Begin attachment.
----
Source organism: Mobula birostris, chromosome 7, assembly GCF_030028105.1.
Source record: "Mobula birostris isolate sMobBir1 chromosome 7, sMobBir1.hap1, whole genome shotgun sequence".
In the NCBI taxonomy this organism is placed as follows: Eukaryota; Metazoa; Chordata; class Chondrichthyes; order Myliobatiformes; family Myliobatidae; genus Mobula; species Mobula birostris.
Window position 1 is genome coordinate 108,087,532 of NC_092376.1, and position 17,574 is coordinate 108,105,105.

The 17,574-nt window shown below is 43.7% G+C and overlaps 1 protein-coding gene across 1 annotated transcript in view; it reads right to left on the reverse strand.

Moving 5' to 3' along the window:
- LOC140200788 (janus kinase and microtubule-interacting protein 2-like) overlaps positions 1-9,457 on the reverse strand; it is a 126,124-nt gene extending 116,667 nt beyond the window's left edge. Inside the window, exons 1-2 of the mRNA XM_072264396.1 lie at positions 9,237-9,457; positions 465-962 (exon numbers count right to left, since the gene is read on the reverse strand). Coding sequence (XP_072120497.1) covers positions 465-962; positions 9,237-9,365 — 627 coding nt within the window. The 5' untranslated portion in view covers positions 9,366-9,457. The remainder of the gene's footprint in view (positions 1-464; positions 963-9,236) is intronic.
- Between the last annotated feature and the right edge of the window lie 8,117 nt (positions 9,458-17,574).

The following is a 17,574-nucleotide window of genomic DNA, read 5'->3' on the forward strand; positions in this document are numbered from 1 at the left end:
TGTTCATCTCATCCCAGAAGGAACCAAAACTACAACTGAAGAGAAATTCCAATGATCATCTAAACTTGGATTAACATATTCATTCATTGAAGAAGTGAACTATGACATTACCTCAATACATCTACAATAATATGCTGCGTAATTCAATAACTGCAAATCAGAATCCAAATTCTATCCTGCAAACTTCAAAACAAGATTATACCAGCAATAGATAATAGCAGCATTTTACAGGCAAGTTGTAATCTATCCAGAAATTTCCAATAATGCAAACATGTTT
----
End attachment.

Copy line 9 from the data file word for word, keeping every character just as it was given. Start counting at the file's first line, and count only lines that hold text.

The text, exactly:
The following is a 17,574-nucleotide window of genomic DNA, read 5'->3' on the forward strand; positions in this document are numbered from 1 at the left end: